Following these consultations with the Lebanese government, the Secretary-General will make recommendations to the Council on the type of international support best suited to the circumstances. The consultation process will help to decide whether a special court for Lebanon should be established. The decision to establish such a court would bring a number of issues to the fore, such as jurisdictional matters, organisational structure, funding sources, security and personnel.
Subject-matter jurisdiction – Since crimes cannot be prosecuted on the basis of retroactive criminal legislation, the indictable offences falling within the jurisdiction of a special court would have to be crimes already defined by existing international law, including customary law, or the Lebanese criminal code at the time of the alleged commission of the crime. The Council has not been specific in defining which criminal acts are to be included. However, the Council has made reference to the “murder” of Hariri and 22 others, and the Council has determined that Hariri’s murder is a “terrorist act” carried out by a “terrorist bombing” in a series of other “terrorist attacks.”
Temporal jurisdiction – In this case, a special court’s jurisdiction over the time in which the crime occurred could presumably begin with the planning and execution of Hariri’s murder, which occurred on 14 February 2005. However, in light of the Council’s favourable response to the Lebanese government’s request to expand the investigation to include similar crimes since 1 October 2004, it is likely that the temporal jurisdiction of a special court could be extended to the earlier date.
Personal jurisdiction – As specified in resolution 1644, personal jurisdiction, unless otherwise advised, would extend to anyone “charged with involvement in this terrorist act” and any other similar act committed within the agreed upon period of the temporal jurisdiction.
If, instead, the Special Court for Sierra Leone serves as a model, ensuring sufficient capacity to provide a speedy trial for each accused could become an issue.
In order to ensure the competence, objectivity and impartiality in the conduct of the trial process (including in the application of international law where relevant) the composition of the prosecution team of a special court should be carefully selected. The selection of a competent registrar to service the trial, appeals chamber and the office of the prosecutor in addition to administering a special court will be important to the tribunal’s efficient operation.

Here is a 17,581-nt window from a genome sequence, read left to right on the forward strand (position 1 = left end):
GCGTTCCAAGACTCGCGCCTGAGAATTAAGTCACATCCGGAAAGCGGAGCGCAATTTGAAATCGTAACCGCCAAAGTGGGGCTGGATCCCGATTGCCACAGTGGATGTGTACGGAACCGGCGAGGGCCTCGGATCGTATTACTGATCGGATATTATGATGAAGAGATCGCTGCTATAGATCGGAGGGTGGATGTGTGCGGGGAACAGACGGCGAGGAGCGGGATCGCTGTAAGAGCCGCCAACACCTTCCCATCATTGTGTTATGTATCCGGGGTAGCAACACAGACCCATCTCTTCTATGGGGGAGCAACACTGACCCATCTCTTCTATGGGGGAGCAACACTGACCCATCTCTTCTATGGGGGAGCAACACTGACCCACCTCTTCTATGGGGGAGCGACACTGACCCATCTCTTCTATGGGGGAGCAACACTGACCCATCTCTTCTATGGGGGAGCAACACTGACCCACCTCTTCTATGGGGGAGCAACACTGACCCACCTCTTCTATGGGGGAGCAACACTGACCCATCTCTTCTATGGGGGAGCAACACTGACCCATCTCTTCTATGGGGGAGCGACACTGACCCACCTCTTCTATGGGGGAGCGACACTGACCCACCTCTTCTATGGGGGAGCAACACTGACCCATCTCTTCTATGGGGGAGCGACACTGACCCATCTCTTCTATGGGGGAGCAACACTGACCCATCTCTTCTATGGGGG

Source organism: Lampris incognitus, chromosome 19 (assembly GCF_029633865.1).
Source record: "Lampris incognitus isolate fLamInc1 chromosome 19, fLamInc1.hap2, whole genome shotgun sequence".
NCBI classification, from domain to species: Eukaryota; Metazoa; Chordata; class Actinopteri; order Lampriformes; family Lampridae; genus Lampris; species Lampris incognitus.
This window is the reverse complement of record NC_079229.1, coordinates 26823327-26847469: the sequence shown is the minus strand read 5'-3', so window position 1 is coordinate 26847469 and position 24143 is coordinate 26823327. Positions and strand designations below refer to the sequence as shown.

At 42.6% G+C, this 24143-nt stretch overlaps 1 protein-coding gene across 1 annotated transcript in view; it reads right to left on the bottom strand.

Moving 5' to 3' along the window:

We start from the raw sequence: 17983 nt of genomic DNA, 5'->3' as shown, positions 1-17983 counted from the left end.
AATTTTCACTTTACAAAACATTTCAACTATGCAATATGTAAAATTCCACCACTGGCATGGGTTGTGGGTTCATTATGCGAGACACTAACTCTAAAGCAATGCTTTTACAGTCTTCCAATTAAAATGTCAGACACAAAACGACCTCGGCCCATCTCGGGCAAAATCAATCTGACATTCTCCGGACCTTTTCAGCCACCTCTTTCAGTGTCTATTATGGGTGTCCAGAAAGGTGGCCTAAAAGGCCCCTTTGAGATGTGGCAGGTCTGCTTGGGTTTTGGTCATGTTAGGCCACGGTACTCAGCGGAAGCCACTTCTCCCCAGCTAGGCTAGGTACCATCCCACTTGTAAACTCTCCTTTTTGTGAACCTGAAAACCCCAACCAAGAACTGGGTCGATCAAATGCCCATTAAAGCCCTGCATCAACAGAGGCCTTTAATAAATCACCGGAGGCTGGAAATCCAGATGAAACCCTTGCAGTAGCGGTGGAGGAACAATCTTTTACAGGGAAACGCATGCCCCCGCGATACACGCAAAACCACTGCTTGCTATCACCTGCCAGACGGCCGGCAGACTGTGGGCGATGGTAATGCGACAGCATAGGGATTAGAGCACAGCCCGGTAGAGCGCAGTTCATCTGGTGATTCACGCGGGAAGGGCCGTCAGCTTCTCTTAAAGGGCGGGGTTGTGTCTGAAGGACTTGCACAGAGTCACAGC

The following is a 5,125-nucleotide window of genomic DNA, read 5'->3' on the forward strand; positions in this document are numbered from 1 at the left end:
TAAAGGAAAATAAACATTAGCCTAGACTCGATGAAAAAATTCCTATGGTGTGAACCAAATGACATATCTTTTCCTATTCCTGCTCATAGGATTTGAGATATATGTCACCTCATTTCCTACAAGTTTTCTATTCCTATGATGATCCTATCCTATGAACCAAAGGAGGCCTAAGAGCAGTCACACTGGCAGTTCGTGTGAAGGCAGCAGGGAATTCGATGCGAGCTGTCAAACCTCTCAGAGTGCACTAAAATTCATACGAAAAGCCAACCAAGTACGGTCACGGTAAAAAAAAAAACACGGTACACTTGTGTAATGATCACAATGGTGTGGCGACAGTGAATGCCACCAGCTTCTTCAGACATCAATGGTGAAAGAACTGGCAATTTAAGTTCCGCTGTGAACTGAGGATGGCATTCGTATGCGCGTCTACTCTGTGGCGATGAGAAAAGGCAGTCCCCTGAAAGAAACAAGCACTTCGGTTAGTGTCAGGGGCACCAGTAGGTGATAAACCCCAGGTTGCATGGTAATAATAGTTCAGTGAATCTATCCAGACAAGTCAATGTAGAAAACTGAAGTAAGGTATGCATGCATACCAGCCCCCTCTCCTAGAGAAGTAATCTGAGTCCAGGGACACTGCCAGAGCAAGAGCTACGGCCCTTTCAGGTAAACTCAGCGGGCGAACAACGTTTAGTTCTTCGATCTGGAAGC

Other Requirements of a Special Tribunal
In the event a special tribunal is deemed necessary, experience suggests that guaranteed funding will be important to ensure both its credibility and viability. The problems encountered following the Council’s decision to rely on voluntary contributions to finance the Sierra Leone court will need to be considered. Despite the warning expressed by the Secretary-General that a special court based on voluntary contributions would neither be viable nor sustainable, the Council decided otherwise.
The Secretary-General had very strong support for his position from the Non-Aligned Movement caucus in the Security Council at the time to no avail. The Council’s decision resulted in significant delays in the start up of the court and has handicapped its ongoing operations.
The site of a special court, or any court trying the accused in this case, would largely be determined by the capacity of the Lebanese government or the United Nations to provide security for the court, the prosecution team and court personnel, as well as the accused. It might be more politically acceptable for all parties concerned for such a court to be located outside Lebanon, especially if Syria is called upon to surrender any of its nationals to the jurisdiction of the court. In this respect, the choice of location might follow the model of the Scottish Court that judged the Lockerbie case from The Hague.
In the event the Council decides on a tribunal of an international character, it will need to consider whether to act under Chapter VII and endow such a court with powers for the specific purpose of requesting the surrender of an accused from outside the court’s territorial jurisdiction. The lack of such power in the Sierra Leone court has severely curtailed its ability to order the extradition of accused persons.
Early discussions in the Council did not suggest any great enthusiasm for a special court for Lebanon. But the issue was left open. There was scepticism among some Council members as to whether a special court was necessary. The general view was that with appropriate international assistance to be discussed and determined later the Lebanese government might be able to conduct the prosecution and trial of those accused in Hariri’s murder.
Accordingly, the early inclination in the Council was to focus on ways to assist Lebanon in the investigations and then take up the issue of further assistance, including the possibility of a special court if necessary. The Secretary-General’s report on his consultations with the Lebanese government will therefore be an important factor in the Council’s discussions and decisions on this issue.
|Selected Security Council Resolutions|
|Selected Secretary-General’s Reports|
|Other Related Documents|
Useful Additional Sources